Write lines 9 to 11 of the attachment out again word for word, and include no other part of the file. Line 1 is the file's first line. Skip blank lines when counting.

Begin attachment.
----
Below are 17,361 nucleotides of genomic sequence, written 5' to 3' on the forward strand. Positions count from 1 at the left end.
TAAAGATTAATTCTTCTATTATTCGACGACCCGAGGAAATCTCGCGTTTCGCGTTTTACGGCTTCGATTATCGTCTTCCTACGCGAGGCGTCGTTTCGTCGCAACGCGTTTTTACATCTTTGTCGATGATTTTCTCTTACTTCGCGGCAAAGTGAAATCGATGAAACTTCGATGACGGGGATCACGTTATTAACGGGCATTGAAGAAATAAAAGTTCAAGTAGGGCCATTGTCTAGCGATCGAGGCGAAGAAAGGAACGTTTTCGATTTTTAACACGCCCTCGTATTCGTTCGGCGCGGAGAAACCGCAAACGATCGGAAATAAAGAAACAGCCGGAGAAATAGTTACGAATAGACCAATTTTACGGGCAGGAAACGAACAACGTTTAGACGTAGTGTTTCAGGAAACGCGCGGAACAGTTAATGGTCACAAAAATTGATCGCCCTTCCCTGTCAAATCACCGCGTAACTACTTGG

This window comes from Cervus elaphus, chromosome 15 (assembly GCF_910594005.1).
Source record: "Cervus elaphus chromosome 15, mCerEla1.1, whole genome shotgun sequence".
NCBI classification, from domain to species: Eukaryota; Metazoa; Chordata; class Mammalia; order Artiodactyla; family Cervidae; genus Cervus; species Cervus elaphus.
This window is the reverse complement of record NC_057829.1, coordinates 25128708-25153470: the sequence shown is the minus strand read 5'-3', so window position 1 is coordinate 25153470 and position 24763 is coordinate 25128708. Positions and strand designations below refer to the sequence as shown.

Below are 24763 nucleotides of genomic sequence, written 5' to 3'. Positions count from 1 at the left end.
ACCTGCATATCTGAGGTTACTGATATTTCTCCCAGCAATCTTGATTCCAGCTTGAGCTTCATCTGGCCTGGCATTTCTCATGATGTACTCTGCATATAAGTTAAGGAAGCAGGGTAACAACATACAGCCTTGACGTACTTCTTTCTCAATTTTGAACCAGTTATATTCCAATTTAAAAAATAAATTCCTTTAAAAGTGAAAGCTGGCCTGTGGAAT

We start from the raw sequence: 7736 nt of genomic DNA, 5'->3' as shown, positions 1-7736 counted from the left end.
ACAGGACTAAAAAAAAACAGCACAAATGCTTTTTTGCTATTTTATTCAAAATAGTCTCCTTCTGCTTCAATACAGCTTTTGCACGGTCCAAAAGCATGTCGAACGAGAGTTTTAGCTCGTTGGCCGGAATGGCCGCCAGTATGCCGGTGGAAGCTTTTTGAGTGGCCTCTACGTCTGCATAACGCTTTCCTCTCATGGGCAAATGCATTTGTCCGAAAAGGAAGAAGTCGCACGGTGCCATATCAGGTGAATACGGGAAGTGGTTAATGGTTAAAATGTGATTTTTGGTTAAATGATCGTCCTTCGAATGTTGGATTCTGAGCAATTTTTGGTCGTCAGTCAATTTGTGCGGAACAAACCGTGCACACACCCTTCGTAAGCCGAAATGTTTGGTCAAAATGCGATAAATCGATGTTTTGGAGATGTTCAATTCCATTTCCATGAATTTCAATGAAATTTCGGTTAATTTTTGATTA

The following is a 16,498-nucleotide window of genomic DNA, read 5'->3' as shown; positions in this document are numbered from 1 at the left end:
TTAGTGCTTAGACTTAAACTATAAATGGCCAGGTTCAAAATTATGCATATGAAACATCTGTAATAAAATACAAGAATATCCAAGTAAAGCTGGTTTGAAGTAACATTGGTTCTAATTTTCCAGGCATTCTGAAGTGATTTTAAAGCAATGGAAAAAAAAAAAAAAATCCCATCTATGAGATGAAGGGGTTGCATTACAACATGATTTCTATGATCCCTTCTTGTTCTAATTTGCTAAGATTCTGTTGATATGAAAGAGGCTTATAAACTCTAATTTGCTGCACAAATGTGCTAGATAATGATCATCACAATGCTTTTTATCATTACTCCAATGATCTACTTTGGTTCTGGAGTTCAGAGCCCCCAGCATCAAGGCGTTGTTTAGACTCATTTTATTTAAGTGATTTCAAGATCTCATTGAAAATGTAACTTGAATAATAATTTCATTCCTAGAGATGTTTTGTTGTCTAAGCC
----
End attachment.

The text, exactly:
We start from the raw sequence: 7736 nt of genomic DNA, 5'->3' as shown, positions 1-7736 counted from the left end.
ACAGGACTAAAAAAAAACAGCACAAATGCTTTTTTGCTATTTTATTCAAAATAGTCTCCTTCTGCTTCAATACAGCTTTTGCACGGTCCAAAAGCATGTCGAACGAGAGTTTTAGCTCGTTGGCCGGAATGGCCGCCAGTATGCCGGTGGAAGCTTTTTGAGTGGCCTCTACGTCTGCATAACGCTTTCCTCTCATGGGCAAATGCATTTGTCCGAAAAGGAAGAAGTCGCACGGTGCCATATCAGGTGAATACGGGAAGTGGTTAATGGTTAAAATGTGATTTTTGGTTAAATGATCGTCCTTCGAATGTTGGATTCTGAGCAATTTTTGGTCGTCAGTCAATTTGTGCGGAACAAACCGTGCACACACCCTTCGTAAGCCGAAATGTTTGGTCAAAATGCGATAAATCGATGTTTTGGAGATGTTCAATTCCATTTCCATGAATTTCAATGAAATTTCGGTTAATTTTTGATTA

The following is a 16,498-nucleotide window of genomic DNA, read 5'->3' as shown; positions in this document are numbered from 1 at the left end: